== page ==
Rural America Rising – Roseau’s Bear and Bean might just change the face of rural communities, for the better


Iris walks into the Bear and Bean for the first time. She LOVED it, especially her grilled cheese sandwich (which was indeed heavenly). She made several new friends. too

Walk into Bear and Bean Coffee Company, Roseau’s cosmopolitan yet decidedly hometown coffee shop, and you might forget for a minute that you’re in Northern Minnesota.

But that’s not exactly what owners and Roseau residents of six years Keith and Tom Pringle are going for. Yes, they’re tapping into the warmth and funk of a trendy spot in St. Paul or Seattle – where Keith hales from, but it’s also an atmosphere that makes you feel right at home in your own north woods. From the man reading his Bible by the fireplace to the insurance agent meeting with an old farmer to the groups of Roseau students and Polaris employees, Bear and Bean makes it clear that everyone is welcome in their living room.

One look at the menu and you’ll also recognize the flavors of Roseau and the surrounding area, like the Beltrami Bonfire latte, the State Champ mocha and the quintessential midwestern chicken bacon ranch Homestead Wrap or Sandwich.IMG_1528

From the fireplace, flat screen TV, kitschy-cool décor, complete with a bike and boat-turned-recessed lighting hanging from the ceiling, the place is a giant breath of fresh brewed air. It’s a coffee company first, a café second and above all, a safe place where all are welcome, paying customer or not.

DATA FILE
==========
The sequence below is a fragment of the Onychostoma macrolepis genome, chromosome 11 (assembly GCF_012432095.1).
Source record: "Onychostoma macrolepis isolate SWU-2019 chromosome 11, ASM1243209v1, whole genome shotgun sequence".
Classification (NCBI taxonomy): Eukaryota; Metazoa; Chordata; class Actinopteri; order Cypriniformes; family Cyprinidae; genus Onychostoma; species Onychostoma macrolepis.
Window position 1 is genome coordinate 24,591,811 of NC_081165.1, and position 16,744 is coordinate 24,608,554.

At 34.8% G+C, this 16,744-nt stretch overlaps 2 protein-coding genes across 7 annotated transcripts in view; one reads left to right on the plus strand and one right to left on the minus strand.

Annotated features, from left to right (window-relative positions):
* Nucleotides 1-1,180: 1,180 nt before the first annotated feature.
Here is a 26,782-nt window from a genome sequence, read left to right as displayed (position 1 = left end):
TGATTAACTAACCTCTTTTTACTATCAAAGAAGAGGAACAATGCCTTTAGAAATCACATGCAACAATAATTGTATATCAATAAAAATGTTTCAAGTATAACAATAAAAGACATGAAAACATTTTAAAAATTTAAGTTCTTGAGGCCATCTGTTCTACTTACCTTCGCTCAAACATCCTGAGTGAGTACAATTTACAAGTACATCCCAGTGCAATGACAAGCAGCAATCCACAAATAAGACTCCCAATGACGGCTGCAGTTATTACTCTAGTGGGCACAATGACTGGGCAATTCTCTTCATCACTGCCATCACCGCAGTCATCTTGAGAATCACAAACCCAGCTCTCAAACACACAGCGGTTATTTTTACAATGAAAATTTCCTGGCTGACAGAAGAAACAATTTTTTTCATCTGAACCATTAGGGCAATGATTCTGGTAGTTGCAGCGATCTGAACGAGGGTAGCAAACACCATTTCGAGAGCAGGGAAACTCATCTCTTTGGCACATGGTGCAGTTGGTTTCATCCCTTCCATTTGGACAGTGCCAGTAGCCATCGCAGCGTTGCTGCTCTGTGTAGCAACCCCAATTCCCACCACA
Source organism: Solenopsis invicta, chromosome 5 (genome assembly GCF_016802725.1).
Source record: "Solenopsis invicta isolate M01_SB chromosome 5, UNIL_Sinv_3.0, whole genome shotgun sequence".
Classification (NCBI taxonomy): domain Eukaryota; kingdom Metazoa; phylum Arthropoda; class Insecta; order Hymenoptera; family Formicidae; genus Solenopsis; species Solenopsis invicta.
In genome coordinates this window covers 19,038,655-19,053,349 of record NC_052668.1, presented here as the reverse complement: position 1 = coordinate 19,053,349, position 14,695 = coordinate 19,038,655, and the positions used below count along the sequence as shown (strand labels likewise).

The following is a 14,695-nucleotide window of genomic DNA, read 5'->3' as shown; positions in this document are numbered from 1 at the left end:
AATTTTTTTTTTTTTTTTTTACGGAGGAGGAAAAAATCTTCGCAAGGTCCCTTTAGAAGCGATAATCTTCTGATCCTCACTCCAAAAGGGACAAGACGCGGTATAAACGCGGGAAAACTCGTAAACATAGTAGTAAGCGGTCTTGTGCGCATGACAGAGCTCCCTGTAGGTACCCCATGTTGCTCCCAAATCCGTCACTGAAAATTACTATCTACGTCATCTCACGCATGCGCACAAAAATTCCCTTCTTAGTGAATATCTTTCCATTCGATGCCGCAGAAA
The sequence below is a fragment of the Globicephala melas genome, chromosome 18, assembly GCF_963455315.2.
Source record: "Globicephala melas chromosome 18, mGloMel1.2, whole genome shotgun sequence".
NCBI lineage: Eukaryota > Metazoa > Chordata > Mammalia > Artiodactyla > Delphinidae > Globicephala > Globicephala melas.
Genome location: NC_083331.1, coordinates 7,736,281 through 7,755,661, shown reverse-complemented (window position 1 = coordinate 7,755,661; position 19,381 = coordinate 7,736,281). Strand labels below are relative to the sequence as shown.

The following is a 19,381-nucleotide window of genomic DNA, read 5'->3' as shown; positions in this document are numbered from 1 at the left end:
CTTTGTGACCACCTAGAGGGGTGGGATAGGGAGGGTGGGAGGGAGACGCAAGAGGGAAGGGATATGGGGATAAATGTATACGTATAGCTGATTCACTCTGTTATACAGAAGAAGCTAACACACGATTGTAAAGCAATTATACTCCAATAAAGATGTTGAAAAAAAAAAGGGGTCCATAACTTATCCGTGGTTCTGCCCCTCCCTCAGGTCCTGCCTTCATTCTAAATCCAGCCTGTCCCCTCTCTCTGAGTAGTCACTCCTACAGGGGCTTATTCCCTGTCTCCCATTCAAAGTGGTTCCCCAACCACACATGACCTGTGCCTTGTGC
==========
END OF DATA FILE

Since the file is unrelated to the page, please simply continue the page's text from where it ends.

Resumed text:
“We believe in the revitalization and redevelopment of rural America because that’s truly where ‘home town’ is,” said Keith. For the Pringles, and their extended family of helpers, the Bear and Bean is an investment in a community that needs it and is ready.

“We want to offer the type of environment and the services that people in bigger cities have become accustomed to that nobody says will work up here,” Keith said. But with four months under his belt plus prior experience on the West Coast with a coffee cart that paid for itself, he’s hoping to prove it will indeed work here, in Roseau and four other locations in Northern Minnesota in the next 24 months.IMG_1529

Serving a rural America that many outsiders believe is dying, the Bear and Bean stands by a mantra of inclusivity. “All-Are-Welcome-Here” is the proud face of the store front, their social media and is readily apparent on the smiles of everyone behind the counter when you walk in the door.

“I love walking in to the bright and shiny faces of people who know my name and are looking out for me,” said customer Brynn Olson, a Scentsy consultant out of Warroad who stops in almost daily. Brynn is part of the early morning crowd but also drops in for lunch a time or two each week for her favorite sandwich, the Mama Mia, a hard salami, pepperoni and Swiss sandwich grilled in a panini press and served with marinara. “I’m usually there at 7:20 in the morning and if I’m not, one of the baristas will often text me to make sure I’m ok or tell me they missed me.

“No matter who’s working, they’re always cheery and happy, even if you walk in with that grumpy I-need-my-coffee-now kind of face. I love how home-town it feels.”IMG_1526